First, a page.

by oculus on Sun Jan 02, 2011 at 01:06:08 PM EST
    remove cannabis from Schedule I?  Wiki link

    It would have to taken out of Schedule I. (none / 0) (#4)
    by Peter G on Sun Jan 02, 2011 at 01:22:17 PM EST
    Which of course is something Congress (with the President's signature) can do, just by saying so -- exactly as "marihuana" was placed in Schedule I by legislative fiat, even though it doesn't meet the criteria for that classification.  Which leads to my comment that I can't figure out what Polis means by saying, "It's not in the federal government's realm."   Perhaps he just means to say that marijuana regulation and/or prohibition shouldn't be a federal matter. That's a reasonable policy position, and as Andgarden notes, state-level or even county-by-county regulation (or not) is a time-honored compromise position between federal prohibition and federal legalization.  But Polis's use of "isn't" is just wrong as a matter of constitutional law.  There is no doubt that the market in marijuana distribution is both an international and an interstate phenomenon that qualifies as part of "interstate commerce" under Article I of the Constitution and thus is potentially validly subject to federal control, if Congress so chooses.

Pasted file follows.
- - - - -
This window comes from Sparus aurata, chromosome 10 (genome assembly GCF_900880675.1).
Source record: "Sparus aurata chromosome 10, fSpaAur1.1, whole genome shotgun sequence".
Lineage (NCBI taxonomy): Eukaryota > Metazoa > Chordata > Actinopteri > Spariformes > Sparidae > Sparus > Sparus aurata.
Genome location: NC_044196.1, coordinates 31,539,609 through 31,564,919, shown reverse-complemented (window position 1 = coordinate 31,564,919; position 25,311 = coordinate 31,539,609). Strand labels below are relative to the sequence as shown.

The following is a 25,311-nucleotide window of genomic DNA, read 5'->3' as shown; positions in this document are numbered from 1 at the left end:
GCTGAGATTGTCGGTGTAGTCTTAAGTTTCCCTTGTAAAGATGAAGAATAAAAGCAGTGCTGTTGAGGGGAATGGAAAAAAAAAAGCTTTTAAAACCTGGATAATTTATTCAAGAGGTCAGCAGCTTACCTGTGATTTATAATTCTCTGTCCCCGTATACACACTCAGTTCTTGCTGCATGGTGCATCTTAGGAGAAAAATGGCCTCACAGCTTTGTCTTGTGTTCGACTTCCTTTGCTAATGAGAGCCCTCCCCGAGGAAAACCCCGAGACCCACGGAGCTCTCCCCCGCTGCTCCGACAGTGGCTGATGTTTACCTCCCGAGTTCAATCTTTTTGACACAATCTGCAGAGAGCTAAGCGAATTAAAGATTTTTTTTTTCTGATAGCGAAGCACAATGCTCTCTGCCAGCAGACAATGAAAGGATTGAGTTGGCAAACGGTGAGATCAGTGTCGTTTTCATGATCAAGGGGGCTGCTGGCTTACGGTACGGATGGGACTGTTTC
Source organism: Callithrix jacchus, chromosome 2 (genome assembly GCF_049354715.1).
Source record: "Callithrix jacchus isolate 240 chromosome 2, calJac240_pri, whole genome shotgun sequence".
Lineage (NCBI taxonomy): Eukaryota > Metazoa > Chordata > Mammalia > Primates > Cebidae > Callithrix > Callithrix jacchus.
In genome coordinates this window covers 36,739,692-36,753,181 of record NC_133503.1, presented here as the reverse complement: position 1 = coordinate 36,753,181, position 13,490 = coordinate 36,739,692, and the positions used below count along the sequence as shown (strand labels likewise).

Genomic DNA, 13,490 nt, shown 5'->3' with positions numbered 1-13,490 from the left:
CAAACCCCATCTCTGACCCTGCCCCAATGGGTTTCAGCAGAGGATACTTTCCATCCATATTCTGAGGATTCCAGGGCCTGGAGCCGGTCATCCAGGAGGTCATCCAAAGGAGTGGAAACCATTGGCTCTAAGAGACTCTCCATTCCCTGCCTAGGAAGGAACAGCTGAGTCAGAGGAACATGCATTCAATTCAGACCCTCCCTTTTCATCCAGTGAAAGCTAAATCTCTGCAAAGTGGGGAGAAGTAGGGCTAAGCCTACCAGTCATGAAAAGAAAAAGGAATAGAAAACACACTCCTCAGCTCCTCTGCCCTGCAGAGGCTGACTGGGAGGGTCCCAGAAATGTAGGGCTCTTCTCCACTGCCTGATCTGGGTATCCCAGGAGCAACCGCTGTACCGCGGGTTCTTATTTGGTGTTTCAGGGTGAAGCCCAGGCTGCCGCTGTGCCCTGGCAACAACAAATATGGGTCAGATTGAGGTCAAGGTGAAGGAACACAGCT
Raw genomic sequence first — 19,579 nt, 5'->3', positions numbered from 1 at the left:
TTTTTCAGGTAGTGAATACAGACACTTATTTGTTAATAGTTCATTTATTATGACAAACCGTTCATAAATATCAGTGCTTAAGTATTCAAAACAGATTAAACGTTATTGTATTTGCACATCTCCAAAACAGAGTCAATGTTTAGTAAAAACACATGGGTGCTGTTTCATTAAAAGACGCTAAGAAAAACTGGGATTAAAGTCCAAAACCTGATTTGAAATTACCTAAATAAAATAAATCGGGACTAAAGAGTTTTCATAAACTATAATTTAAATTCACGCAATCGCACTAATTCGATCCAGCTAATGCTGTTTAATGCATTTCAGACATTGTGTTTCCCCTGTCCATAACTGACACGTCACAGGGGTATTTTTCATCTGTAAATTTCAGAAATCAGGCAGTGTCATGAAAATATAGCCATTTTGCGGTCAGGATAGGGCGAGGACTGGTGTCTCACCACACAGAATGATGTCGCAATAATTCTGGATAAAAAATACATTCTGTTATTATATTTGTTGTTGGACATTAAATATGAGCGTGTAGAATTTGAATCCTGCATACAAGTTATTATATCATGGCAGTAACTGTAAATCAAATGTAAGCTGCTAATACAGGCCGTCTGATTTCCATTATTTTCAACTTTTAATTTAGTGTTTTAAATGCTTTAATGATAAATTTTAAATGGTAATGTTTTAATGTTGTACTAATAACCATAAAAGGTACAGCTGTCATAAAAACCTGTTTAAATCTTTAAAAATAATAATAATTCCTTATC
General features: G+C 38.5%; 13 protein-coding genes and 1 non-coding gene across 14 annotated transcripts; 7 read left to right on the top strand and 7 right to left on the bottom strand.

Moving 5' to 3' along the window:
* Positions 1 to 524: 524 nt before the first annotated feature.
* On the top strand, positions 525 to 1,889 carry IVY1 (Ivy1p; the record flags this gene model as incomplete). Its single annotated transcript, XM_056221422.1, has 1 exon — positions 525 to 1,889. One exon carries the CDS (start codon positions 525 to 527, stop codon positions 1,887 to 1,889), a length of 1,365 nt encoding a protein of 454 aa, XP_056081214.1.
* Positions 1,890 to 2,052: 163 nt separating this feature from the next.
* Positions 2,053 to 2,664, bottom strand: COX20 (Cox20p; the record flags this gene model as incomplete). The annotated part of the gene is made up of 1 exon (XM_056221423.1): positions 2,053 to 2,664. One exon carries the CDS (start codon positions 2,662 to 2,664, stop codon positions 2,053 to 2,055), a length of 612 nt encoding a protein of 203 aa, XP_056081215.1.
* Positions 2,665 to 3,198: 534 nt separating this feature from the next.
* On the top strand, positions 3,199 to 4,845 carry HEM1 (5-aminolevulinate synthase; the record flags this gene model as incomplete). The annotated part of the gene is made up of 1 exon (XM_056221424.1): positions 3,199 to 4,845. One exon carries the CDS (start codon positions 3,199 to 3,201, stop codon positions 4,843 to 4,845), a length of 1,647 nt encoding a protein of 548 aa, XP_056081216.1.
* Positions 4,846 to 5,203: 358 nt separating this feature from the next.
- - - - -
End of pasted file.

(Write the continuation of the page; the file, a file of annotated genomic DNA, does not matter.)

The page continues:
My impression also. Seems to me (none / 0) (#5)
    by oculus on Sun Jan 02, 2011 at 01:26:13 PM EST
    Polis is taking the wrong approach.

    Why just marijuana? (none / 0) (#6)
    by diogenes on Sun Jan 02, 2011 at 04:41:52 PM EST
    By this logic, all drugs, both illegal (methamphetamine, cocaine, heroin) and medicinal (but not FDA approved) could also be regulated at the state level.  
    If you want this to happen, then the FDA has to take marijuana off of schedule one.  

    Better left to states.. (none / 0) (#7)
    by kdog on Mon Jan 03, 2011 at 11:37:08 AM EST
    than the feds...better still if left to the individual than the states.

    As for wholesale/retail sales, yes some regs would be required, same as all alcohol and/or tobacco, namely no sales to minors...but aside from that human being plants seed, human being sees seed grow into plant, human being picks buds, dries them, and smokes/eats them...nobody's business but theirs.  It is an inalienable basic human right...as basic as it gets actually.    

    President could do it tomorrow (but he won't) (none / 0) (#8)
    by beowulf on Mon Jan 03, 2011 at 11:13:38 PM EST
    Good for Polis but but not only can Congress remove marijuana from schedule I, the President (by direction to his HHS Secretary) can unilaterally down-schedule or legalize any drug.

    The Secretary's findings on scientific and medical issues are binding on the DEA. The HHS Secretary can even unilaterally legalize cannabis: "[I]f the Secretary recommends that a drug or other substance not be controlled, the Attorney General shall not control the drug or other substance." 21 U.S.C. § 811b.
    http://en.wikipedia.org/wiki/Removal_of_cannabis_from_Schedule_I_of_the_Controlled_Substances_Act#Ru lemaking_proceedings